At this year’s Samsung Developer Conference, we finally caught a glimpse at the long-awaited smartphone with a foldable display. The device features a 4.6-inch Super AMOLED “cover” display which, when unfolded, reveals a 7.6-inch Super AMOLED “Infinity Flex” main display. In conjunction with Google, Samsung introduced the concept of “foldables” to the Android ecosystem. But the Infinity Flex display wasn’t the main focus of the developer conference. Samsung also took to the stage to unveil “One UI”, their Android Pie-based software and successor to their “Samsung Experience” design language and user experience.
One UI will be available for the Samsung Galaxy S9, Samsung Galaxy S9+, and Samsung Galaxy Note 9 in January. There will also be a beta program for the Galaxy S9 and Galaxy S9+ starting this month. One UI is a major reimagining of the Samsung design language. With all eyes on the upcoming Samsung Galaxy S10, let’s talk about the changes Samsung has made to Android Pie to make One UI the software experience to beat.
One UI – Samsung’s Design Language, Reimagined
When we first discovered and publicly disclosed early Android Pie builds for the Galaxy S9, Galaxy S9+, and the Galaxy Note 9, one of the main things that caught our attention was the completely revamped design. Though incomplete at the time, our early look showed that Samsung has been working on a radical design deviation from Android Nougat and Oreo-based Samsung Experience (formerly TouchWiz). Before the Samsung Developer Conference, we were calling the new UX Samsung Experience 10 but now we know that Samsung has opted for the “One UI” branding. So why are they calling it One UI?
One UI takes certain design cues from Samsung Experience and stock Android Pie with its new Material Theme design. But Samsung’s new UX goes further than just a simple redesign. One UI reimagines the way you interact with the software to make it easier to use. There are two key takeaways here.
Improved One-Handed Usage
Samsung has been the pioneer of selling smartphones with larger displays. After all, it was the original Samsung Galaxy Note which set off the “phablet” trend which has now become the norm. Samsung’s Infinity Display devices made Samsung’s phones have small bezels, but the race to pack larger displays on smaller builds has come at the cost of one-handed usage. Reaching the top part of any modern big-screen smartphone requires some serious hand gymnastics, which smartphone device makers have attempted to solve via software tricks like scaling down the screen with “One-Handed Mode“-type features. Samsung, too, had their own feature to scale down the screen, but One UI solves this problem by completely re-arranging the areas where you interact with the display.
System apps are separated into two sections: a “viewing area”, which occupies the top half of the screen and shows miscellaneous context related to the app (kind of like a giant action bar), and an “interaction area”, which places the app’s key interaction areas on the bottom half. This way, you can interact with the system with one-hand way more easily, as everything should be within your thumb’s reach. Bottom navigation bars, buttons, you name it—everything you need to touch should no longer require stretching your finger to reach the top corners of the display.
This viewing area/interaction area setup spans the entirety of Samsung’s new UI: from the messaging app, to the dialer, to the clock, to the settings menu, to the notification shade, and the Quick Settings panel. Many parts of the OS were redesigned with ease of use in mind, so those receiving the Android Pie update on their devices should be looking forward to these changes.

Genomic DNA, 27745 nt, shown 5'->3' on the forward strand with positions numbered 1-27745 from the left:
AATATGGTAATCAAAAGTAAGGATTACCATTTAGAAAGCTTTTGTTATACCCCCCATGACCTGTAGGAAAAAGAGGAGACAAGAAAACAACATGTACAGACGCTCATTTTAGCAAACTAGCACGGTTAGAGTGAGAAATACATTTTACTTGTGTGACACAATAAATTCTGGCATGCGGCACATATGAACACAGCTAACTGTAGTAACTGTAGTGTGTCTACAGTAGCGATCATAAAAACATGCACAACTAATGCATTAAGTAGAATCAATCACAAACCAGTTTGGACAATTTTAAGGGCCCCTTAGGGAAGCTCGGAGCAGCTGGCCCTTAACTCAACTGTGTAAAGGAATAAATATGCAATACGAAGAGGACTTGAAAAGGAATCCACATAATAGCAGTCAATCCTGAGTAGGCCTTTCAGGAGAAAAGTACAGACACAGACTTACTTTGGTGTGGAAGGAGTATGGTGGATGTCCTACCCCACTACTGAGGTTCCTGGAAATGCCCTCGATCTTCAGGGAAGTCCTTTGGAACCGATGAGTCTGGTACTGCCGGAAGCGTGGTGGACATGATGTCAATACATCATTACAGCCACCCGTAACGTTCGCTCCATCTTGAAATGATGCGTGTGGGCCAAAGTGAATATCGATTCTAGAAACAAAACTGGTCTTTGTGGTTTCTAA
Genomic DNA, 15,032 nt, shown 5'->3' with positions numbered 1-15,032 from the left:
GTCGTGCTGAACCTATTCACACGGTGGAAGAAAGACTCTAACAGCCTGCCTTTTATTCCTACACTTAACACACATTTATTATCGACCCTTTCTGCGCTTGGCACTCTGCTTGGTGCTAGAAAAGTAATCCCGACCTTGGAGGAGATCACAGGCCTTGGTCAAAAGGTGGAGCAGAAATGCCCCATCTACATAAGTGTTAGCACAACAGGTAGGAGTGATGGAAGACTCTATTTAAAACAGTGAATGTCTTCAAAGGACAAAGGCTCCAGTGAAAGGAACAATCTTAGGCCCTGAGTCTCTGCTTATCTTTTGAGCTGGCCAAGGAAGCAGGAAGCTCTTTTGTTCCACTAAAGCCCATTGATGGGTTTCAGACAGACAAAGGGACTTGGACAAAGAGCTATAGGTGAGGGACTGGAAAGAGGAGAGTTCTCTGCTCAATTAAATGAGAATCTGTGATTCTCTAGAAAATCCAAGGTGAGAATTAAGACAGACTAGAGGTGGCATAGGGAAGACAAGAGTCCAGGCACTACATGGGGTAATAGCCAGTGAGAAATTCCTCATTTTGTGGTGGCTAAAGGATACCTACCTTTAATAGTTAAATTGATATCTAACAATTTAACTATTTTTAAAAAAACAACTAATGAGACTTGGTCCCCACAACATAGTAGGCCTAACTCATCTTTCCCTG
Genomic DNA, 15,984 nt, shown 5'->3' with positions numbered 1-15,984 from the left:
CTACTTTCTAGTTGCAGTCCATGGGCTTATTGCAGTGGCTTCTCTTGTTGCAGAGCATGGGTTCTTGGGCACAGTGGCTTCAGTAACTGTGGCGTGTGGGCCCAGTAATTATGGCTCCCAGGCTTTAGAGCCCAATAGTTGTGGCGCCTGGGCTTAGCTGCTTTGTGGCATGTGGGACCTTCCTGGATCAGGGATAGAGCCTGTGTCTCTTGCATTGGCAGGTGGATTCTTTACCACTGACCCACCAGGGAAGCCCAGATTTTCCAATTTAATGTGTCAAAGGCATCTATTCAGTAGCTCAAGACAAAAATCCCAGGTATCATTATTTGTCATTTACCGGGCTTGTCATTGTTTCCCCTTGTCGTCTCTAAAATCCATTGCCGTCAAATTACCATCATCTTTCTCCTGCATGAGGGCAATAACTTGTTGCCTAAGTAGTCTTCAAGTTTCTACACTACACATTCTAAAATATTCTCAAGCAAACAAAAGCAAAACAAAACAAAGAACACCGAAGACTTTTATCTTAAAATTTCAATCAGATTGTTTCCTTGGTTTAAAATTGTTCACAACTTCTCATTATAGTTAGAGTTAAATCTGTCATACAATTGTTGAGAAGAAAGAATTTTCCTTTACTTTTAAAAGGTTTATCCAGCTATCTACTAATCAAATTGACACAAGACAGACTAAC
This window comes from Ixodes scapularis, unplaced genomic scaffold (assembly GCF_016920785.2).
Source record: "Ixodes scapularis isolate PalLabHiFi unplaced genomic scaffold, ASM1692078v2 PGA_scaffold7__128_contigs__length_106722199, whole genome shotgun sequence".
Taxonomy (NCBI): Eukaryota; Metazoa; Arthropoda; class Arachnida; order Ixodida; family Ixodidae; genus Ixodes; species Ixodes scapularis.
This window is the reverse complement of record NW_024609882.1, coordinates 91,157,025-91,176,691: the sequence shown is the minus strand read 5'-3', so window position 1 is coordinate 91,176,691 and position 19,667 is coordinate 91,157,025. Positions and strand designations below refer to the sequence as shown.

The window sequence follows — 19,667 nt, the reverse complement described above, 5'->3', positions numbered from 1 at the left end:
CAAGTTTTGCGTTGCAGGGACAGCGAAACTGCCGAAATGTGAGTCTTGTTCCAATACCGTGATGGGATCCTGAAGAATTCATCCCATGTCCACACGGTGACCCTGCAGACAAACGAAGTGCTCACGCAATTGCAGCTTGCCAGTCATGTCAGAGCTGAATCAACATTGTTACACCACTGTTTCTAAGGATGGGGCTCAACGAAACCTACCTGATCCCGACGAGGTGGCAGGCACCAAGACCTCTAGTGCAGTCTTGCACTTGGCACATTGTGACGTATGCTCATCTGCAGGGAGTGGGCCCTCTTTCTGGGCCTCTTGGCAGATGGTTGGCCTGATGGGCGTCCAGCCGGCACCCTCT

System-Wide Dark Mode
And one change that many of you are surely going to appreciate is a system-wide dark mode being built into One UI. By enabling a simple setting, the entire user interface—which is normally all-white by default—is switched over to an AMOLED dark theme which applies to notifications, the notification shade, the Settings menu, and all of Samsung’s pre-installed apps.
This is good for many reasons. A dark mode improves nighttime usability by several degrees, and in this particular case, it was developed with this exact purpose in mind: default for daylight, a dark mode for nighttime. Many users, however, prefer having a dark mode because of aesthetics. A dark mode is also way more battery friendly, as it is mostly AMOLED black. Since most Samsung phones have Super AMOLED displays, true black content will result in the underlying pixels being shut off—effectively saving battery.
Speaking of themes, Samsung also mentioned that the UI can take on colors depending on the color of your device. We’re not exactly sure how this’ll work, but this seems like a neat way to personalize your software.
When is it coming?
One UI is set to roll out with the upcoming stable Android 9 Pie update for the Samsung Galaxy S9, Galaxy S9+, and Galaxy Note 9 in January 2019. It’s also possibly going to make its way to previous phones such as the Samsung Galaxy S8, Samsung Galaxy S8+ and Samsung Galaxy Note 8 and devices like the Samsung Galaxy A9 (2018) and Samsung Galaxy A7 (2018) next year, although this hasn’t been confirmed yet. Official betas are set to start soon, so if you have an eligible device, then download the Samsung Members app (or Samsung+ if you’re in the U.S.) and submit an application.
One UI seems to be a pretty substantial improvement over the current Samsung design, and we can’t wait to get to know more about it. You can read more about it on the official Samsung website.
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